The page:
What is "Polyolefin Fibre" - Definition & Explanation
Polyolefin Fibre

Polyolefin fiber is a synthetic fiber derived from polyolefin polymers, which are high molecular weight hydrocarbon polymers. It is a versatile and widely used material in the textile industry due to its exceptional properties and performance. Polyolefin fibers are known for their durability, lightweight nature, moisture resistance, and thermal stability.

Polyolefin fibers are manufactured through a process called melt spinning, where the polymer is melted and extruded through spinnerets to form continuous filaments. These filaments are then processed into various forms such as staple fibers, filaments, or films, depending on the intended application.

Types of Polyolefin Fiber

There are two main types of polyolefin fiber commonly used in the textile industry:

  1. Polypropylene (PP) Fiber: Polypropylene fiber is the most widely used type of polyolefin fiber. It is known for its excellent moisture-wicking properties, quick-drying nature, and resistance to mildew and bacteria. Polypropylene fibers are commonly used in activewear, sports apparel, outdoor clothing, and upholstery fabrics.
  2. Polyethylene (PE) Fiber: Polyethylene fiber is another type of polyolefin fiber with excellent tensile strength, chemical resistance, and UV stability. It is commonly used in applications such as geotextiles, protective clothing, and ropes.

Top International Users and Manufacturers

Several international brands and manufacturers utilize polyolefin fiber in their textile products. Here are some of the top users and manufacturers:

  1. Patagonia: Patagonia, a well-known outdoor apparel brand, incorporates polyolefin fibers in their performance-driven clothing, ensuring durability, moisture management, and lightweight comfort for outdoor enthusiasts.
  2. The North Face: The North Face utilizes polyolefin fiber in their activewear and outdoor gear, offering high-performance products that provide insulation, moisture control, and protection from the elements.
  3. Under Armour: Under Armour, a leading athletic apparel brand, utilizes polyolefin fibers in their sports clothing, providing moisture-wicking properties and thermal regulation for enhanced performance and comfort.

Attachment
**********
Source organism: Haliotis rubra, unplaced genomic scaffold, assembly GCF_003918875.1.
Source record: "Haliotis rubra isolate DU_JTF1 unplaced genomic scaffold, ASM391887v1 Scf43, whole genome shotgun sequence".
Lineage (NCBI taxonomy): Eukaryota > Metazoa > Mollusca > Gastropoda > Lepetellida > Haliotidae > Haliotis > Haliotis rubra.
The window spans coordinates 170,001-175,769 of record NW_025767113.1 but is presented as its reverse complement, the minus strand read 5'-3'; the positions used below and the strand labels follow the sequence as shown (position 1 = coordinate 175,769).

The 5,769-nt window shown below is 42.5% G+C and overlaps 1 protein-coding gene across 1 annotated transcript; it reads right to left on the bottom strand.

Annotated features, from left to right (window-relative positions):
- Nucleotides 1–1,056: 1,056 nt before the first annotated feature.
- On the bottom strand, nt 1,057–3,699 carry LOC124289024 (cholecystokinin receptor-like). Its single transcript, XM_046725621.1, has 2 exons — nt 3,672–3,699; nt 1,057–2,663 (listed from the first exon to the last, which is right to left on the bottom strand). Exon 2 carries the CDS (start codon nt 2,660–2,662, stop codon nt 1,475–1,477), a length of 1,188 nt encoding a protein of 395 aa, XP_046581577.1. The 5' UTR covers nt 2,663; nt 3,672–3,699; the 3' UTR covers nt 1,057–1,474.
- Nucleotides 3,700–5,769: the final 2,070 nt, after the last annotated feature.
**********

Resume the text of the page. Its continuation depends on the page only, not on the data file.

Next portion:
4. 3M: 3M, a global diversified technology company, manufactures polyolefin-based materials used in various industries, including textiles. Their products include protective clothing, adhesives, and films.
  5. DuPont: DuPont, a multinational chemical company, produces polyolefin fibers under the brand name "Tyvek," which is widely used in protective apparel, construction materials, and industrial applications.

Tips in Handling Polyolefin Fiber

When working with polyolefin fiber, it is important to consider the following tips:

  • Temperature Control: Polyolefin fibers have a low melting point, so it is crucial to avoid high temperatures during processing or ironing to prevent damage to the fabric.
  • Washing and Care: Polyolefin fibers are generally easy to care for and can withstand regular machine washing. However, it is recommended to follow the garment's specific care instructions to maintain its properties and longevity.
  • Compatibility: Polyolefin fibers can be blended with other fibers to enhance specific properties. It is important to consider the compatibility of the fibers and follow appropriate blending ratios to achieve the desired performance.


Polyolefin fiber is a versatile and widely used synthetic fiber in the textile industry. With its exceptional properties such as durability, moisture resistance, and thermal stability, it finds application in various sectors ranging from activewear and outdoor clothing to protective apparel and industrial materials. Prominent brands and manufacturers like Patagonia, The North Face, and Under Armour utilize polyolefin fiber in their products, ensuring high-performance textiles that cater to the needs of advanced users. When handling polyolefin fiber, it is essential to consider temperature control, proper washing and care methods, and blending compatibility to optimize its properties. The continuous advancements in polyolefin fiber technology continue to enhance its performance and expand its applications, making it a valuable material in the textile industry.

Polyolefin Fibre
A fibre made from a synthetic linear polymer obtained by polymerising an unsaturated hydrocarbon (e.g. ethylene CH?-CH? or propylene CH? = CH-CH3) to give a linear saturated hydrocarbon. (See also polyethylene fibre and polypropylene fibre).

Some other terms

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